The three new Acts signed into law by Cyril Ramaphosa will affect how we drive, will act on fraudulent qualifications and give debt relief to lower-end earners. Whilst some of these laws have been in the pipeline for some time, there has been mixed reaction to these new pieces of legislation.
1. The Administrative Adjudication of Road Traffic Offences (Aarto) Bill has motorists worried as transgressors will be dealt with in the following ways;
- Failing to pay traffic fines can lead to a block on obtaining driving and vehicle licences and an administration fee – in addition to other penalties;
- Where documents previously had to be delivered by registered mail through the post office, in terms of the amendment, authorities will now also be able to serve documents electronically and can send reminders via WhatsApp and SMS;
- A new demerit system will be introduced which, depending on the severity of the offence, will see 1 – 6 points allocated for offences. If an infringer has more than 12 points, it will result in the disqualification of the driving licence and three suspensions will result in its cancellation.
- The establishment of a new Appeals Tribunal which will preside over issues that are raised under the new act.
Reaction from the Automobile Association and the public is that this act is just another way for authorities to collect revenue making it easier to deliver fines and hold vehicle licence renewals to ransom over unpaid fines. Civil action group Outa will challenge the constitutionality of the act as they suspect that the act will be used to force motorists to pay e-tolls fees in Gauteng through ‘fine print’ details like making it an offence to ignore road signs which could include e-toll fees.
2. The new National Credit Amendment Act aims to provide relief to over-indebted South Africans who have no other means of extracting themselves from over-indebtedness and has caused an outcry from the Banking Association of South Africa (Basa) as it will adversely affect the lending and credit industry.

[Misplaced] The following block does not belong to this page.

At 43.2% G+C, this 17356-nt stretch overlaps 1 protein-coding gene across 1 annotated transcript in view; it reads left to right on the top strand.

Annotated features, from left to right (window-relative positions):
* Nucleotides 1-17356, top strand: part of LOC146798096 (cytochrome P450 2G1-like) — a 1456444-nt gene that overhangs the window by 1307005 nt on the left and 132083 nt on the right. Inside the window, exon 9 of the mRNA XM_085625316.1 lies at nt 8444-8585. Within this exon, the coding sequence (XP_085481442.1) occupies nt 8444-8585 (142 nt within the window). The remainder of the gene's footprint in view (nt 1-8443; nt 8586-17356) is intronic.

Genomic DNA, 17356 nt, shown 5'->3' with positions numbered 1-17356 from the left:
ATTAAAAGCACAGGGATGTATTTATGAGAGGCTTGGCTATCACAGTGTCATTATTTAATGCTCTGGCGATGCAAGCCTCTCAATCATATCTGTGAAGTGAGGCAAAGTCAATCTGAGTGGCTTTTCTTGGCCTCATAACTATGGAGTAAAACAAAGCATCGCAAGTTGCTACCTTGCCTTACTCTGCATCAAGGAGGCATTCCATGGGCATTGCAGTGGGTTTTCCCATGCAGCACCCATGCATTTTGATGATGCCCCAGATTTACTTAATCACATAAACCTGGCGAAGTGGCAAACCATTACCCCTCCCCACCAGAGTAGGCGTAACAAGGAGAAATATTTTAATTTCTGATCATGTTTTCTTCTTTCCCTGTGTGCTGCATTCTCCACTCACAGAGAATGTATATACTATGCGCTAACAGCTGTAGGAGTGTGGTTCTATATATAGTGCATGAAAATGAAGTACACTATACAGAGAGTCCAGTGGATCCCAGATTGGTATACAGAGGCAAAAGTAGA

Some of the controversial provisions of the act include;
- Allowing certain applicants to have their debt suspended in part or in full for up to 24 months;
- Having the debt extinguished altogether if the financial circumstances of the applicant do not improve. The criteria for meeting this debt write-off include:
– where the unsecured debt is not more than R50,000;
– where the unsecured debt was accrued through unsecured credit agreements, unsecured short term credit transactions or unsecured credit facilities only
– where the person earned no more than R7,500 a month over the last six months.
Whilst National Treasury estimates that this act could result in the write-off of R13.2 billion to R20 billion of debt, Basa cautions that, besides the costs banks would incur writing off debt, they are more likely to make lending conditions much tighter thereby making it more difficult for the poor to secure credit. The overwhelming feeling from the banks is that some of their customers will get away with not having to repay their debt as a result of the new laws.
3. The National Qualifications Framework Amendment Act will clamp down on CV fraud and will effectively ‘name and shame’ individuals who misrepresent their qualifications, Harsh consequences for those caught lying about their qualifications include being fined and/or imprisoned for a period not exceeding five years. The act also provides for the South African Qualifications Authority (SAQA) to establish and maintain separate registers for professional designations, misrepresented qualifications and fraudulent qualifications.